Fish Creek Church beacon on prairie landscape

Batoche is famous for a battle pitting Dominion of Canada forces against local Metis and Cree in 1885

Abandoned churches are a common feature of Saskatchewan’s landscape.

The Roman Catholic church at Fish Creek, Sask., about an hour’s drive northeast of Saskatoon, is one of the province’s most magnificent.

The Fish Creek church, formally known as the Immaculate Conception Church, was built around 1920 and served as the spiritual centre for the Fish Creek community, not far from Batoche.

It was built to replace an earlier structure destroyed by fire.

According to a 1990 account by author and historian Soulange Lavigne, the Fish Creek church has been closed since 1957.

However, it still stands as a beacon, commemorating the area’s rich cultural and religious heritage, along with those who nurtured it.

Métis settlers established the community of Fish Creek in the late 1800s. Over time, they were joined by new Canadians of Polish and Ukrainian descent.

The area’s earliest settlers made their homes on the banks of the South Saskatchewan River. There they staked out a series of narrow, elongated properties, affording each settler a portion of riverfront.

Each property was roughly 200 metres wide and approximately three kilometres long. At that size, most residents had roughly 160 acres of land for grazing and food production.

The Fish Creek church, now weathered and boarded, stands stoically against the prairie backdrop and is still the most visible landmark in the area. However, other remnants of the community are also evident.

A few hundred metres to the east of the church, the Fish Creek cemetery offers a glimpse into the community’s past.

Gravestones mark the resting place of community pioneers. |  Brian Cross photo

Family names that adorn the cemetery’s gravestones include Bazowski, Boucher, Bukowsky, Delorme, Deschamps, Fediash, Fiddler, Henry, Lariviere, Ross, Tourond, Tremblay and Vandale.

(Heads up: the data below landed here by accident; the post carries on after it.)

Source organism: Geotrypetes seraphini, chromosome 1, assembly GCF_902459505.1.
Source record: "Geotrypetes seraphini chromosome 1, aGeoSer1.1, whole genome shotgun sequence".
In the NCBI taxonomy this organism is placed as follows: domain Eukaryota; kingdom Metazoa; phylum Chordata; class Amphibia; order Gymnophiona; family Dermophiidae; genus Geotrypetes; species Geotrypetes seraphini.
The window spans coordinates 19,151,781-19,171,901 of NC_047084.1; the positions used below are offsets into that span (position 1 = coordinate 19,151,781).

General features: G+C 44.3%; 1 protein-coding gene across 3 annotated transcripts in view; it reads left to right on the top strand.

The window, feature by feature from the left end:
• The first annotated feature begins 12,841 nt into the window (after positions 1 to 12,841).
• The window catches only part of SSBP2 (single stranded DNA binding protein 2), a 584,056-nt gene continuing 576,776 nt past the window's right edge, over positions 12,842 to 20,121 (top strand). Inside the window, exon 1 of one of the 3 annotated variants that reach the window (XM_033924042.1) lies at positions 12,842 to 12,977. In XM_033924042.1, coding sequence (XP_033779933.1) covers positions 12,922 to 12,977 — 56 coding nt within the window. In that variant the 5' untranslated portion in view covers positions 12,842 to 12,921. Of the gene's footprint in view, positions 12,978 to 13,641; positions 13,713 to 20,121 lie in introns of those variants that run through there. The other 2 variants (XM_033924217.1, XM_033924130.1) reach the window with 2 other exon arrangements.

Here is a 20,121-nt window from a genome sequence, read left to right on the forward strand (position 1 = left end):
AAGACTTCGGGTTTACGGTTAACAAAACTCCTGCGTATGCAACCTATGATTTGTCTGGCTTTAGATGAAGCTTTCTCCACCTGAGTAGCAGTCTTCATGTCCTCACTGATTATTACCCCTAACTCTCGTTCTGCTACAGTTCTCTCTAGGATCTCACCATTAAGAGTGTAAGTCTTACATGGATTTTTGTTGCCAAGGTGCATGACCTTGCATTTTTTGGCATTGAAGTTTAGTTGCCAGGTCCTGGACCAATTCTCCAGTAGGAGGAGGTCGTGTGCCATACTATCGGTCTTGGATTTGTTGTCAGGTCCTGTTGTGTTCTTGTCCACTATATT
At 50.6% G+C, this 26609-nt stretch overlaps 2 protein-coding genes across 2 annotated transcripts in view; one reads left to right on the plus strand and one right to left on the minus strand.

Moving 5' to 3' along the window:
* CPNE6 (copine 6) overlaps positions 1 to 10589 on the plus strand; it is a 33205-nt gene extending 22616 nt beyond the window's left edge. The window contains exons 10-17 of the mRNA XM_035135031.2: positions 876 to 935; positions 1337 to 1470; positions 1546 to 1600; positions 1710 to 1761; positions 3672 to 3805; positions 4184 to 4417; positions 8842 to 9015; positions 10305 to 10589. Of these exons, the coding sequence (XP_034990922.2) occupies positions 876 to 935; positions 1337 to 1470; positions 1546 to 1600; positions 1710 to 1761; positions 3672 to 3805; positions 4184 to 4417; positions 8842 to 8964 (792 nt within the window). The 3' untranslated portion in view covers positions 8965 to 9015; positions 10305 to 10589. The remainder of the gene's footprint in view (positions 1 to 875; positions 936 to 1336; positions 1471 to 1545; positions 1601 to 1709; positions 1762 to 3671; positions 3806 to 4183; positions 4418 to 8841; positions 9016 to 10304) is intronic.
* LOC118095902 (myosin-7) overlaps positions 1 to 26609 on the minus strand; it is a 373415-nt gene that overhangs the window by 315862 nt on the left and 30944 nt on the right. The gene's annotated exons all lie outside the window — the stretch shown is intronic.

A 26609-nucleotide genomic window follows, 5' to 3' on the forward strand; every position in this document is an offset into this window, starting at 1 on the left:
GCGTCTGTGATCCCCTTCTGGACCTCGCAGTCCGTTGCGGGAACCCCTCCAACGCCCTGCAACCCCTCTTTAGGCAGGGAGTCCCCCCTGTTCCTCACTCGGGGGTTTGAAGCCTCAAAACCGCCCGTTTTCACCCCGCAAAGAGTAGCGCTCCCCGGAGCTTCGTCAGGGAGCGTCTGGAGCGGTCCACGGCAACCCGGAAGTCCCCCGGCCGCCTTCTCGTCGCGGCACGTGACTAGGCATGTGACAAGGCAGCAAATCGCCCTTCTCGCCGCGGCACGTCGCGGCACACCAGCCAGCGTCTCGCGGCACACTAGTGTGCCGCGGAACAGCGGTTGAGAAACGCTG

According to historians, most of the distinctive metal crosses in the Fish Creek cemetery were constructed by Michael Kramchynski, a Polish immigrant who arrived in the area along with his parents in the early 1890s.

The parish’s first priest, predating the existing church, was Theodor Krist.

Like most early communities in the province, Fish Creek was settled mostly by farmers, but it also included a general store, a post office and ferry that traversed the South Saskatchewan.

The Fish Creek post office is said to have delivered its last pieces of mail in the early 1960s.

The community’s original store was operated by local resident Joseph Braconnier, whose family name is evident in the cemetery.

An abandoned general store stands just a few hundred metres to the west of the church’s main entrance. However, the store operated by Braconnier has long since disappeared.

Just a few kilometres to the south, a commemorative stone cairn marks the historically significant location of the Battle of Fish Creek/Tourond’s Coulee.

The battle pitted local inhabitants — mostly Metis and Cree — against Dominion of Canada forces led by Frederick Middleton.

Middleton and his forces had been dispatched from Ontario by the dominion government to establish the crown’s presence in the Batoche area, a few kilometres north of Fish Creek.

News of Middleton’s arrival prompted Métis fighters, led by Louis Riel and Gabriel Dumont, to orchestrate a pre-emptive military strike at Tourond’s Coulee.

A number of soldiers in Middleton’s column were injured or killed in the surprise attack.

After retreating, dominion troops regrouped at a temporary staging area on the banks of the South Sask-atchewan before marching on to Batoche and recording a decisive military victory.

For more information on the Fish Creek community, visit bit.ly/1rwUWp5. For a list of internments in the Fish Creek cemetery, visit http://bit.ly/1ZjgEre.

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